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How to tell the difference between a weasel and a stoat
There is a saying that ‘a weasel is weasel-ey recognised and a stoat is stoat-ally different’, but it only serves to confirm how difficult it is to tell the two species apart.
These little brown mustelids are both fast and ferocious, with sinuous bodies and short legs. But there are a few key indicators to look for if you see a tiny, slim brown mammal slip through the undergrowth at speed.
Black tip to the tail: The most important of these is that stoat’s tails have a bristly black tip whereas the weasel’s tail is much shorter and light brown all the way to its tip.
Size matters: Stoats are always bigger than weasels. In simple terms, think of a weasel as a long sausage, whereas a stoat is more like a cucumber. There is quite a difference between the males and females of each species. A female weasel is truly tiny weighing just 65g whilst a male stoat is just over five and a half times heavier at 360g.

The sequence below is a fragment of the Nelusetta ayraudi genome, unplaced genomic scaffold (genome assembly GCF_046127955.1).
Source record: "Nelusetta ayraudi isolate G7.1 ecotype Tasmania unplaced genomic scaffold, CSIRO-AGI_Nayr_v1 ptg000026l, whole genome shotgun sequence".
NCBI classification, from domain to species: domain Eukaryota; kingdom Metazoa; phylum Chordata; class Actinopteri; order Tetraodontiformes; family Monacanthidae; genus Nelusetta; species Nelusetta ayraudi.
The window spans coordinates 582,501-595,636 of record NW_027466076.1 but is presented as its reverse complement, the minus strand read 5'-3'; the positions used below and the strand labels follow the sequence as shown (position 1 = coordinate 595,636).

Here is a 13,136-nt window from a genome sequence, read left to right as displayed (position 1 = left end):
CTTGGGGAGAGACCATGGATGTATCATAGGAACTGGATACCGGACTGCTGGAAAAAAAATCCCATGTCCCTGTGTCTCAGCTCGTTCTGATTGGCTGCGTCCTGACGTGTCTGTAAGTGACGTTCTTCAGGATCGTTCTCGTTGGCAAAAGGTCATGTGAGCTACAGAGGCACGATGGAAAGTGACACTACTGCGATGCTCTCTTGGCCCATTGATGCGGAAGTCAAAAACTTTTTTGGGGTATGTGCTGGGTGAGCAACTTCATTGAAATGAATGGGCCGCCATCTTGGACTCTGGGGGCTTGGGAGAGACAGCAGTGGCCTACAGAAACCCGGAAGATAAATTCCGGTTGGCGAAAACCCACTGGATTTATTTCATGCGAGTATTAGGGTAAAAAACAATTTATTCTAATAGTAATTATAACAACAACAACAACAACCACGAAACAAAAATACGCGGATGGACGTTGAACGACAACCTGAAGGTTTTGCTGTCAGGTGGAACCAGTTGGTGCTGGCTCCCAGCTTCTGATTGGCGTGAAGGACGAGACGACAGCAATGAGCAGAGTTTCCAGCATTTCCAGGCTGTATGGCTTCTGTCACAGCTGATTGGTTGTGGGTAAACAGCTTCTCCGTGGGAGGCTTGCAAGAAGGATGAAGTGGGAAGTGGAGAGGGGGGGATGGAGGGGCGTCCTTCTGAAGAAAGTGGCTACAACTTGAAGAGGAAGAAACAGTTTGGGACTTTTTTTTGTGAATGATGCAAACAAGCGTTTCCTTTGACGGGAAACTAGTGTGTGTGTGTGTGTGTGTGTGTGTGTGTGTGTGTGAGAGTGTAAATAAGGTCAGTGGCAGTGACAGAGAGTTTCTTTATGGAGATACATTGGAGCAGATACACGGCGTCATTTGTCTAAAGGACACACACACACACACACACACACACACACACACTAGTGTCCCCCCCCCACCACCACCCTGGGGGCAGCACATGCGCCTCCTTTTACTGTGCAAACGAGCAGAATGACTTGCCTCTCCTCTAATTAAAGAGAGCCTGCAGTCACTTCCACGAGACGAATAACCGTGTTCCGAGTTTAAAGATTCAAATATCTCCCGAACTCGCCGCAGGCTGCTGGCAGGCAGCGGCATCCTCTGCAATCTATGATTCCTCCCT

White in winter: Stoats are the only one of the two that has the ability to turn white in winter. Although not all stoats turn white, it’s down to genetics – so just because it is winter don’t dismiss a brown-furred stoat as a weasel, use the guidelines above.
In Latin: The Latin name for the weasel family is Mustela. In the UK the sub-species, ‘mustela nivalis, is known as weasel. In the US, the same animal is called a least weasel. Meanwhile the Latin name for the animal known in the UK as a stoat and in the US as a short-tailed weasel, is ‘mustela erminea’, a reference to the fact that a stoat is able to turn white, or ermine, in winter.
Author: Robert E Fuller